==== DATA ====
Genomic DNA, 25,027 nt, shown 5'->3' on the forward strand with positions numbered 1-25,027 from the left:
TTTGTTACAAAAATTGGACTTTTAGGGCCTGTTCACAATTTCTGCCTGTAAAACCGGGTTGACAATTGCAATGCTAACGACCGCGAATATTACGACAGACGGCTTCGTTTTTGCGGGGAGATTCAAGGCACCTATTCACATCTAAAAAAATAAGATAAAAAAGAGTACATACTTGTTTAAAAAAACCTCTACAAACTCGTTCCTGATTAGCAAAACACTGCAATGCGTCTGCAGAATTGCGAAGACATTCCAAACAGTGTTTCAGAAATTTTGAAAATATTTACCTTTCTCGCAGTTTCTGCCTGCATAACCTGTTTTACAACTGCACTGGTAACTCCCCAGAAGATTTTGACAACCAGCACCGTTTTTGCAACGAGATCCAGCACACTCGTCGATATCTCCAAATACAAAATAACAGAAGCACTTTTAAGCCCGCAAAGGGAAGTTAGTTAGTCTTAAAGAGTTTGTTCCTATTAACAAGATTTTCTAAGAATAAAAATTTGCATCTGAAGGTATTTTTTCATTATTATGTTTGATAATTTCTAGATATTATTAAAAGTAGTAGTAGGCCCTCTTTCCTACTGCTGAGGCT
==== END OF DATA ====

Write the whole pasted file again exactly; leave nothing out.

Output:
Genomic DNA, 25,027 nt, shown 5'->3' on the forward strand with positions numbered 1-25,027 from the left:
TTTGTTACAAAAATTGGACTTTTAGGGCCTGTTCACAATTTCTGCCTGTAAAACCGGGTTGACAATTGCAATGCTAACGACCGCGAATATTACGACAGACGGCTTCGTTTTTGCGGGGAGATTCAAGGCACCTATTCACATCTAAAAAAATAAGATAAAAAAGAGTACATACTTGTTTAAAAAAACCTCTACAAACTCGTTCCTGATTAGCAAAACACTGCAATGCGTCTGCAGAATTGCGAAGACATTCCAAACAGTGTTTCAGAAATTTTGAAAATATTTACCTTTCTCGCAGTTTCTGCCTGCATAACCTGTTTTACAACTGCACTGGTAACTCCCCAGAAGATTTTGACAACCAGCACCGTTTTTGCAACGAGATCCAGCACACTCGTCGATATCTCCAAATACAAAATAACAGAAGCACTTTTAAGCCCGCAAAGGGAAGTTAGTTAGTCTTAAAGAGTTTGTTCCTATTAACAAGATTTTCTAAGAATAAAAATTTGCATCTGAAGGTATTTTTTCATTATTATGTTTGATAATTTCTAGATATTATTAAAAGTAGTAGTAGGCCCTCTTTCCTACTGCTGAGGCT